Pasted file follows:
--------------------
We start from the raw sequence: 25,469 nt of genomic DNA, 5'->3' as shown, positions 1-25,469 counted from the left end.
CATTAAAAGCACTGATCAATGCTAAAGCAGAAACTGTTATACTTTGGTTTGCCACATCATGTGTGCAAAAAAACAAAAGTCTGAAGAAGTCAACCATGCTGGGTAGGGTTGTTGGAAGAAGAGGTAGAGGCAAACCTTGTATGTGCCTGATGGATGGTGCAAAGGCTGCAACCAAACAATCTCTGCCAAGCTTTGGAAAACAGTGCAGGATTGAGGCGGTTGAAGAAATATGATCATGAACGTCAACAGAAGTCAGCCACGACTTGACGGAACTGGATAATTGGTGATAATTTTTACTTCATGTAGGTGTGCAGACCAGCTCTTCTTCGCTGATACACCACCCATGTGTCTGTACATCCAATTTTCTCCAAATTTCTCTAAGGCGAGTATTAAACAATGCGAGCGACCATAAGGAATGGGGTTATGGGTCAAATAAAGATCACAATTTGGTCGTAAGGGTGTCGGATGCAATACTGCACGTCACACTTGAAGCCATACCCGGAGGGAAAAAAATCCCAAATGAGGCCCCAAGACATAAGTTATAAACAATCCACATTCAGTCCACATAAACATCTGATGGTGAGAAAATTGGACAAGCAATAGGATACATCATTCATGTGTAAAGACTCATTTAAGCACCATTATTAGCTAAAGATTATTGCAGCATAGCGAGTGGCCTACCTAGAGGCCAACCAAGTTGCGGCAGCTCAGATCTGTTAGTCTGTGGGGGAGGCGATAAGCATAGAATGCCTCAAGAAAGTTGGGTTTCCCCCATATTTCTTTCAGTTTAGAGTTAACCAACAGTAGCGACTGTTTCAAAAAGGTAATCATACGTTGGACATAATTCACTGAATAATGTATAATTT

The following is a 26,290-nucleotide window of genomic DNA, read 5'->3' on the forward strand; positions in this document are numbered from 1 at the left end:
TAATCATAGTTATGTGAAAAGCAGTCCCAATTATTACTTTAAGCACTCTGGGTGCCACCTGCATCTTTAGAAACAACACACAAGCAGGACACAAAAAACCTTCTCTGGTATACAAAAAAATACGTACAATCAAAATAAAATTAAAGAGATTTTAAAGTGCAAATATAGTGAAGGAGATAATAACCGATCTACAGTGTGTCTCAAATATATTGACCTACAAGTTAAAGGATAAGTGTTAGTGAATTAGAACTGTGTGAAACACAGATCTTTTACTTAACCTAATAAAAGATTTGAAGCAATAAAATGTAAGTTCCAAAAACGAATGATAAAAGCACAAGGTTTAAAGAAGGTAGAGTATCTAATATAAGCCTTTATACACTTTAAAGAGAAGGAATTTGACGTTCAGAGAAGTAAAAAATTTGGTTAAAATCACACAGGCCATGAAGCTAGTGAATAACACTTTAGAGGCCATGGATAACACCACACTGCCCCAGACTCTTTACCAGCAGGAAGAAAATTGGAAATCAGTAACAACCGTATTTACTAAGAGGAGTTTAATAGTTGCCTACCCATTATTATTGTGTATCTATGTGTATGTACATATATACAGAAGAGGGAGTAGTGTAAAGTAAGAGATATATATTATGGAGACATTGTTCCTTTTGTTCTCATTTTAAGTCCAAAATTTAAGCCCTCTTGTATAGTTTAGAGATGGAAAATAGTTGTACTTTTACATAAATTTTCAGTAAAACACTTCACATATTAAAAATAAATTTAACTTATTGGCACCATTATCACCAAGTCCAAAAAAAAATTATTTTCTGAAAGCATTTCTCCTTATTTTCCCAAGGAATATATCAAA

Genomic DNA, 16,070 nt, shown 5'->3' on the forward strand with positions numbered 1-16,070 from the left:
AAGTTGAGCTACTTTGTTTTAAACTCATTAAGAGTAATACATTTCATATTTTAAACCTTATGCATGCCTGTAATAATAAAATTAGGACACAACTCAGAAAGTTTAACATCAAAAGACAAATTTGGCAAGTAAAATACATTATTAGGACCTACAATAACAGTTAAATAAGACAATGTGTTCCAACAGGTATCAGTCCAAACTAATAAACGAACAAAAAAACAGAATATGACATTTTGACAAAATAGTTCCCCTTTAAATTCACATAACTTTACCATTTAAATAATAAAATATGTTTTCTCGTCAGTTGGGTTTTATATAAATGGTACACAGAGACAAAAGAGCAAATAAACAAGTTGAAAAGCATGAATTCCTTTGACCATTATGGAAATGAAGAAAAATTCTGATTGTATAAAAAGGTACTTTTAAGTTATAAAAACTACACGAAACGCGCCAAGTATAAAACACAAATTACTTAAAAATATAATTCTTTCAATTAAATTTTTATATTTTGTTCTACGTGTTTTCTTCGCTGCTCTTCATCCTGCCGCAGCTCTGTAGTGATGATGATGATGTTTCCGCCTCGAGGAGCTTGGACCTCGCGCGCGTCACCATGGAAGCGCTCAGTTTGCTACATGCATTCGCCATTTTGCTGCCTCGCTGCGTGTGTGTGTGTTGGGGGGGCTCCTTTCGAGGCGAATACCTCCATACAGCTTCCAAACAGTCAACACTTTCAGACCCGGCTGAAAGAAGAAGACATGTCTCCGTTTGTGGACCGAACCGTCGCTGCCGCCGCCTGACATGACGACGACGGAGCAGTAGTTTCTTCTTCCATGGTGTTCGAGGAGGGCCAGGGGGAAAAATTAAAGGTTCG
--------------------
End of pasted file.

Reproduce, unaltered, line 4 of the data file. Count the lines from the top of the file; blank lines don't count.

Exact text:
TAATCATAGTTATGTGAAAAGCAGTCCCAATTATTACTTTAAGCACTCTGGGTGCCACCTGCATCTTTAGAAACAACACACAAGCAGGACACAAAAAACCTTCTCTGGTATACAAAAAAATACGTACAATCAAAATAAAATTAAAGAGATTTTAAAGTGCAAATATAGTGAAGGAGATAATAACCGATCTACAGTGTGTCTCAAATATATTGACCTACAAGTTAAAGGATAAGTGTTAGTGAATTAGAACTGTGTGAAACACAGATCTTTTACTTAACCTAATAAAAGATTTGAAGCAATAAAATGTAAGTTCCAAAAACGAATGATAAAAGCACAAGGTTTAAAGAAGGTAGAGTATCTAATATAAGCCTTTATACACTTTAAAGAGAAGGAATTTGACGTTCAGAGAAGTAAAAAATTTGGTTAAAATCACACAGGCCATGAAGCTAGTGAATAACACTTTAGAGGCCATGGATAACACCACACTGCCCCAGACTCTTTACCAGCAGGAAGAAAATTGGAAATCAGTAACAACCGTATTTACTAAGAGGAGTTTAATAGTTGCCTACCCATTATTATTGTGTATCTATGTGTATGTACATATATACAGAAGAGGGAGTAGTGTAAAGTAAGAGATATATATTATGGAGACATTGTTCCTTTTGTTCTCATTTTAAGTCCAAAATTTAAGCCCTCTTGTATAGTTTAGAGATGGAAAATAGTTGTACTTTTACATAAATTTTCAGTAAAACACTTCACATATTAAAAATAAATTTAACTTATTGGCACCATTATCACCAAGTCCAAAAAAAAATTATTTTCTGAAAGCATTTCTCCTTATTTTCCCAAGGAATATATCAAA